10/29/2023, 17.17
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At the Angelus, Pope calls for humanitarian aid, hostage release, and a ceasefire in Gaza

More than 5,000 people were present at the Mass that concluded the Synod on synodality. In his homily, Francis said: “we have experienced the loving presence of the Lord,” and “with farsightedness we look to the horizon opening up before us.” During the Angelus, he thanked all those who joined the Day of Fasting, Prayer and Penance last Friday: "Let us not stop," he insisted. As Fr Ibrahim Faltas said, “War is always a defeat.”

Vatican City (AsiaNews) – In his Angelus address, Pope Francis thanked all those who “in so many places and in various ways” joined last Friday’s Day of Fasting, Prayer and Penance to implore peace in the world. Now “Let us not stop,” the pontiff added. “Let us continue to pray for Ukraine, as well as for the serious situation in Palestine and Israel, and for other regions at war.”

Speaking about the war between Israel and Hamas in Gaza, Francis said: “Particularly, in Gaza, may space be opened to guarantee humanitarian aid, and may the hostages be released right away. Let no one abandon the possibility that the weapons might be silenced – let there be a ceasefire.”

Turning to what the Vicar of the Custody of the Holy Land said on Italian TV, the pope noted: "We too with Father Ibrahim [Faltas] say ceasefire! Stop, brothers and sisters, war is always a defeat!" This was met with a long applause from the faithful gathered in St Peter's Square.

Earlier, in St Peter's Basilica, Pope Francis led the Mass that concluded the first stage in the 16th Ordinary General Assembly of the Synod of Bishops; the second session will be held in October 2024.

Speaking to some 5,000 worshippers in the basilica, the pontiff referred to the assembly as a "conversation of the Spirit” in which “we have experienced the loving presence of the Lord and discovered the beauty of fraternity.”

“We have listened to one another and above all, in the rich variety of our backgrounds and concerns, we have listened to the Holy Spirit,” he explained, noting that the results of the work done so far will not be visible right away but will become clear on the long run.

“[W]ith farsightedness we look to the horizon opening up before us. The Lord will guide us and help us to be a more synodal and missionary Church, a Church that adores God and serves the women and men of our time, going forth to bring to everyone the consoling joy of the Gospel.”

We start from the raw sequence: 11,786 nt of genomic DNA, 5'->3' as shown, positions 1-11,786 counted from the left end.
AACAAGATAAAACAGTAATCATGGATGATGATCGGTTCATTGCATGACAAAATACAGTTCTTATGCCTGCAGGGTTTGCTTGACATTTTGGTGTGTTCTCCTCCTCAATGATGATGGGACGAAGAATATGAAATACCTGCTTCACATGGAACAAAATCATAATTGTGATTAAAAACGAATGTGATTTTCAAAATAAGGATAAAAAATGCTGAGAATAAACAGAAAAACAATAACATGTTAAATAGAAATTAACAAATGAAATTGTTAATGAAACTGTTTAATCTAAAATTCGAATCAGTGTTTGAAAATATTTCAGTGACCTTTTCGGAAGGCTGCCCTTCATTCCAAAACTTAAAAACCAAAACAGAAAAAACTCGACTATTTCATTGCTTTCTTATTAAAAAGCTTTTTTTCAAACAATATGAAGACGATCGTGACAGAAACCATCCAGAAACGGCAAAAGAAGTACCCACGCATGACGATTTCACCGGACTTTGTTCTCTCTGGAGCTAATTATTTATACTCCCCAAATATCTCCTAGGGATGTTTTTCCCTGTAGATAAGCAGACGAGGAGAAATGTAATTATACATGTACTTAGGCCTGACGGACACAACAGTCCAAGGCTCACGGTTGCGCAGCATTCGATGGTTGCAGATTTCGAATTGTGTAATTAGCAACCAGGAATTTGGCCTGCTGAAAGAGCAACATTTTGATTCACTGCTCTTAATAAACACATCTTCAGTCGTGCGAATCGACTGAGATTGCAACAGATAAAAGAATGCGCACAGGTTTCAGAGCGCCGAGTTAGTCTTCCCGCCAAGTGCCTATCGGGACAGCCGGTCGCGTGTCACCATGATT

Francis also thanked the participants in the 2023 session of the synod “for the journey we have made together, for your listening and your dialogue,” hopeful that we may “grow in our worship of God and in our service to our neighbour.

In his commentary on the Gospel of the day (Mt 22:34-40), the Holy Father focused on two verbs, adoring and serving. At “the conclusion of this stage of our journey, it is important to look at the ‘principle and foundation’ from which everything begins ever anew: by loving.” It is precisely through these two verbs, which are "movements of the heart", that love is possible.

“Not our strategies, our human calculations, the ways of the world”. In fact, “God and neighbour” are at “the heart of everything,” the pope said, referring to what Jesus told the Pharisee who asked him about the great commandment.

Speaking about the first verb, to adore, Francis said: “The amazement of adoration, the wonder of worship, is something essential in the life of the Church, especially in our own day in which we have abandoned the practice of adoration. To adore God means to acknowledge in faith that he alone is Lord and that our individual lives, the Church’s pilgrim way and the ultimate outcome of history all depend on the tenderness of his love.”

It is important, he added, to fight against idolatry and be vigilant so that "it does not happen to us that we put ourselves at the centre instead of Him."

With respect to the second verb, to serve, the Holy Father noted that “There is no love of God without care and concern for our neighbour; otherwise, we risk becoming pharisaic.” Instead, “let us remember that “to adore God and to love our brothers and sisters with his love, that is the great and perennial reform.”

As for the "victims of the atrocities of war,” Francis noted that, “It is a grave sin to exploit the vulnerable, a grave sin that corrodes fraternity and devastates society. As disciples of Jesus, we desire to bring to the world a different type of leaven, that of the Gospel.”

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